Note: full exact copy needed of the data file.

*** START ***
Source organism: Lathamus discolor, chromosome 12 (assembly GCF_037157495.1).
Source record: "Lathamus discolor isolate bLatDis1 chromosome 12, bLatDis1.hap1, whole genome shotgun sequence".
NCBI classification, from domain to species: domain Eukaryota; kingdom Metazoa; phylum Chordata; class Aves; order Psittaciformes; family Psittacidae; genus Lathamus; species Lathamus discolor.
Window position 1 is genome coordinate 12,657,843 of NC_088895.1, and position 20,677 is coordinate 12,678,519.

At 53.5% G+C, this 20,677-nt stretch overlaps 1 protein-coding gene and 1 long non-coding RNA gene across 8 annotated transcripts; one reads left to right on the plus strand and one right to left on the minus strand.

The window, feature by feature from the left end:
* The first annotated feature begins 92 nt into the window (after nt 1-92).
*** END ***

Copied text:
Source organism: Lathamus discolor, chromosome 12 (assembly GCF_037157495.1).
Source record: "Lathamus discolor isolate bLatDis1 chromosome 12, bLatDis1.hap1, whole genome shotgun sequence".
NCBI classification, from domain to species: domain Eukaryota; kingdom Metazoa; phylum Chordata; class Aves; order Psittaciformes; family Psittacidae; genus Lathamus; species Lathamus discolor.
Window position 1 is genome coordinate 12,657,843 of NC_088895.1, and position 20,677 is coordinate 12,678,519.

At 53.5% G+C, this 20,677-nt stretch overlaps 1 protein-coding gene and 1 long non-coding RNA gene across 8 annotated transcripts; one reads left to right on the plus strand and one right to left on the minus strand.

The window, feature by feature from the left end:
* The first annotated feature begins 92 nt into the window (after nt 1-92).